->>> Item.objects.extra(tables=['queries_author']).select_related().order_by('name')[:1]
627  
-[<Item: four>]
628  
-
629  
-Bug #2076
630  
-# Ordering on related tables should be possible, even if the table is not
631  
-# otherwise involved.
632  
->>> Item.objects.order_by('note__note', 'name')
633  
-[<Item: two>, <Item: four>, <Item: one>, <Item: three>]
634  
-
635  
-# Ordering on a related field should use the remote model's default ordering as
636  
-# a final step.
637  
->>> Author.objects.order_by('extra', '-name')
638  
-[<Author: a2>, <Author: a1>, <Author: a4>, <Author: a3>]
639  
-
640  
-# Using remote model default ordering can span multiple models (in this case,
641  
-# Cover is ordered by Item's default, which uses Note's default).
642  
->>> Cover.objects.all()
643  
-[<Cover: first>, <Cover: second>]
644  
-
645  
-# If the remote model does not have a default ordering, we order by its 'id'
646  
-# field.
647  
->>> Item.objects.order_by('creator', 'name')
648  
-[<Item: one>, <Item: three>, <Item: two>, <Item: four>]
649  
-
650  
-# Cross model ordering is possible in Meta, too.
651  
->>> Ranking.objects.all()
652  
-[<Ranking: 3: a1>, <Ranking: 2: a2>, <Ranking: 1: a3>]
653  
->>> Ranking.objects.all().order_by('rank')
654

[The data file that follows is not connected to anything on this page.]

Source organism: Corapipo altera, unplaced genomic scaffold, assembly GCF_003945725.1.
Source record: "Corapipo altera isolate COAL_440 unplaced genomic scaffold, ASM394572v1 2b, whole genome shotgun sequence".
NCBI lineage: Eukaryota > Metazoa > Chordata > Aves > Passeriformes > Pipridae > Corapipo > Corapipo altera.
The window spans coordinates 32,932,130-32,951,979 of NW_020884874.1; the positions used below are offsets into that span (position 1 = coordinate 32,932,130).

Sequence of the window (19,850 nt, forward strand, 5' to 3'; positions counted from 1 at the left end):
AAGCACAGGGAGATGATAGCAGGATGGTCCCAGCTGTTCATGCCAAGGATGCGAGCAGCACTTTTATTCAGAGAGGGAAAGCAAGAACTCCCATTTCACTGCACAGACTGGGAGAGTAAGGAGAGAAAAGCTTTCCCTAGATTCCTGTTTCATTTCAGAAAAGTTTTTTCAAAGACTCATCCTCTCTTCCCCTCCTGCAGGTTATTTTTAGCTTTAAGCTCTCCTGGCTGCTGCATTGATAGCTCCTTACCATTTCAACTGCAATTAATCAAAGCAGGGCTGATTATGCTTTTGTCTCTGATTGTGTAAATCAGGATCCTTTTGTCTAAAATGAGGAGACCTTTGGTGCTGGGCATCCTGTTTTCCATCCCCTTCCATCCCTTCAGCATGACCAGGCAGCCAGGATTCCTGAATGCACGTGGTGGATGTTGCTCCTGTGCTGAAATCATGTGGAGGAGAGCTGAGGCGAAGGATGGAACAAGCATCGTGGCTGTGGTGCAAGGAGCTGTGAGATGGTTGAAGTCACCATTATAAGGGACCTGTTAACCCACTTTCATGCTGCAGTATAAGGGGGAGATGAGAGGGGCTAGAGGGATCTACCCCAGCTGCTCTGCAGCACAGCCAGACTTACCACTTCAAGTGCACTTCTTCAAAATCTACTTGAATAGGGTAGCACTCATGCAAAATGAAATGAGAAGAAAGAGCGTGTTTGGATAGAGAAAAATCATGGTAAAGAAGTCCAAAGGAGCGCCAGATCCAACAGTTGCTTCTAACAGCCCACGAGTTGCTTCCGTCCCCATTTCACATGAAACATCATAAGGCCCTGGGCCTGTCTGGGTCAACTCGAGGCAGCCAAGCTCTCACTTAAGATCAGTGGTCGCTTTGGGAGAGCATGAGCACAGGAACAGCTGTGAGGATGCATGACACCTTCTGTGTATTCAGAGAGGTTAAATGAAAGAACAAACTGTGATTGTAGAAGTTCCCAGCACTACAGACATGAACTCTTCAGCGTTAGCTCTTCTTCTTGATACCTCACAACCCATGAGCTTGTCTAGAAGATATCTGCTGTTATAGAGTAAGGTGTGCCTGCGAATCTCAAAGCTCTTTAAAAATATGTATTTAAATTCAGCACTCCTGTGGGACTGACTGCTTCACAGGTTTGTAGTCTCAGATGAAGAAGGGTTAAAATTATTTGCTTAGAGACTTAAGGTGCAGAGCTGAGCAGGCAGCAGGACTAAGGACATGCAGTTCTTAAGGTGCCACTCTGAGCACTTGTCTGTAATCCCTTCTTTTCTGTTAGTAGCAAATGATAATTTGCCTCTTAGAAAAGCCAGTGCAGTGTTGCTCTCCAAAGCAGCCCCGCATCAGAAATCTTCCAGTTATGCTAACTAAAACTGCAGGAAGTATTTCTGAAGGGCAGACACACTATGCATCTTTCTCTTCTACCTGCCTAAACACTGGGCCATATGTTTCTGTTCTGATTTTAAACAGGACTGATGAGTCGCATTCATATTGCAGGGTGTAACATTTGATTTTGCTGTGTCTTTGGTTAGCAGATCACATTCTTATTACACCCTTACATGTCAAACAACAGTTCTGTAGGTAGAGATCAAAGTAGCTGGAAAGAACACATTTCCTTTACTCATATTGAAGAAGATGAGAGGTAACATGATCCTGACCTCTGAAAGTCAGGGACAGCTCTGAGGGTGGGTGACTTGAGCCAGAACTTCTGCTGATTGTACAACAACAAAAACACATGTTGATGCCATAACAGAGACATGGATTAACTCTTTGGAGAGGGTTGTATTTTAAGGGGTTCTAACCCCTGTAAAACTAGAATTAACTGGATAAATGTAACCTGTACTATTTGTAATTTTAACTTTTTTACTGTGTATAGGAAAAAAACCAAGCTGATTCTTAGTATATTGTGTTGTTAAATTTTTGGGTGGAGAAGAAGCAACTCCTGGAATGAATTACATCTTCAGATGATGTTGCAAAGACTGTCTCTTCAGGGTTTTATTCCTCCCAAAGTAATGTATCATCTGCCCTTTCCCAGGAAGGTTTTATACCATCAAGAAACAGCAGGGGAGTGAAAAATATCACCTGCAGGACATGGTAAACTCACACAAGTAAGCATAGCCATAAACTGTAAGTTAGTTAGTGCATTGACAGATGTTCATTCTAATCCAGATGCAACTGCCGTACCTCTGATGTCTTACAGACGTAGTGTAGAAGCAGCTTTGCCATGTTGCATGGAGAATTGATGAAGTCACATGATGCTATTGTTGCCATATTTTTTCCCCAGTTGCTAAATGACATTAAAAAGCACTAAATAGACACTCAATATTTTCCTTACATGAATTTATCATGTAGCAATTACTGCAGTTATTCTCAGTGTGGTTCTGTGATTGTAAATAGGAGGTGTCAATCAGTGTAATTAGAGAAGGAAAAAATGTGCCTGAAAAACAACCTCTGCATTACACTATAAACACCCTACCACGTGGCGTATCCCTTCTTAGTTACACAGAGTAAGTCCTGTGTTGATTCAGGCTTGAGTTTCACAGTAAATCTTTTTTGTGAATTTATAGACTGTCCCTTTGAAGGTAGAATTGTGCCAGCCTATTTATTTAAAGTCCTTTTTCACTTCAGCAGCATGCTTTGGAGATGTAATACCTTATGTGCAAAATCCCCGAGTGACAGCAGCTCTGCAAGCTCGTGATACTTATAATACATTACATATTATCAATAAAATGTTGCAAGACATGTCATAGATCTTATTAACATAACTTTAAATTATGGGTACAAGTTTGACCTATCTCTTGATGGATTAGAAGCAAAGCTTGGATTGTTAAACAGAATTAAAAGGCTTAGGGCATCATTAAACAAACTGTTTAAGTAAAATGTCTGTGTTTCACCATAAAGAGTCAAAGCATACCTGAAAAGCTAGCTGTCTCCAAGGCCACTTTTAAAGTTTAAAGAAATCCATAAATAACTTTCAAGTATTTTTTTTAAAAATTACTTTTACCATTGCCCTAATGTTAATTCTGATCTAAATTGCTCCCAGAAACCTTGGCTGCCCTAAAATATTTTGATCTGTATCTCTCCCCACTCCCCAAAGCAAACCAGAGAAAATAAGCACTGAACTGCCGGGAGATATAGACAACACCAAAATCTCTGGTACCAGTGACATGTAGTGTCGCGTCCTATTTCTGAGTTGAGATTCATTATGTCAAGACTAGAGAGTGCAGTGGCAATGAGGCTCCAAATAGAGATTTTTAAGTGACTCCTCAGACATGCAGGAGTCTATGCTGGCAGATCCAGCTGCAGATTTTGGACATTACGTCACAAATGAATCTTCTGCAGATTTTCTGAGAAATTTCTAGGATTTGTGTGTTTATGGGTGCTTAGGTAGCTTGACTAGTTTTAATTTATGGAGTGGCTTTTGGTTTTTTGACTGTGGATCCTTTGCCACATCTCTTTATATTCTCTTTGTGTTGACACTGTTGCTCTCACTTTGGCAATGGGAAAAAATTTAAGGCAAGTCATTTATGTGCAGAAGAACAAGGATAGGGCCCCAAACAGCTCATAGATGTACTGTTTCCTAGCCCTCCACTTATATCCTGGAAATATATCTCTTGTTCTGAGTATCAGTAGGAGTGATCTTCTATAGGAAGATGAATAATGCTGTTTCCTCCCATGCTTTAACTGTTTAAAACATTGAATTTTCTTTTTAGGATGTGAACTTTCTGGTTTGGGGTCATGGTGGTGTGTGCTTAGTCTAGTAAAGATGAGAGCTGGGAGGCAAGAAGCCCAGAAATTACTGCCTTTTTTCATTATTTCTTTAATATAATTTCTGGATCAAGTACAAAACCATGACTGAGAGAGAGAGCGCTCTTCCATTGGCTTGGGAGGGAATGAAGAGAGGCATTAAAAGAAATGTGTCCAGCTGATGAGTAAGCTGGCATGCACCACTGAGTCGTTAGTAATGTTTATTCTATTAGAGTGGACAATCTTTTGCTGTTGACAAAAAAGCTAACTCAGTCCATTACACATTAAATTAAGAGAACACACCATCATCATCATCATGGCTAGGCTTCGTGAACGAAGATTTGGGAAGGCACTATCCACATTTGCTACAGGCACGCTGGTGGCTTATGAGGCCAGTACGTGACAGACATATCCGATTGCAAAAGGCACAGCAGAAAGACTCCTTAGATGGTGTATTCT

-[<Ranking: 1: a3>, <Ranking: 2: a2>, <Ranking: 3: a1>]
655  
-
656  
-# Ordering by a many-valued attribute (e.g. a many-to-many or reverse
657  
-# ForeignKey) is legal, but the results might not make sense. That isn't
658  
-# Django's problem. Garbage in, garbage out.
659  
->>> Item.objects.filter(tags__isnull=False).order_by('tags', 'id')
660  
-[<Item: one>, <Item: two>, <Item: one>, <Item: two>, <Item: four>]
661  
-
662  
-# If we replace the default ordering, Django adjusts the required tables
663  
-# automatically. Item normally requires a join with Note to do the default
664  
-# ordering, but that isn't needed here.
665  
->>> qs = Item.objects.order_by('name')
666  
->>> list(qs)
667  
-[<Item: four>, <Item: one>, <Item: three>, <Item: two>]
668  
->>> len(qs.query.tables)
669  
-1
670  
-
671  
-# Ordering of extra() pieces is possible, too and you can mix extra fields and
672  
-# model fields in the ordering.
673  
->>> Ranking.objects.extra(tables=['django_site'], order_by=['-django_site.id', 'rank'])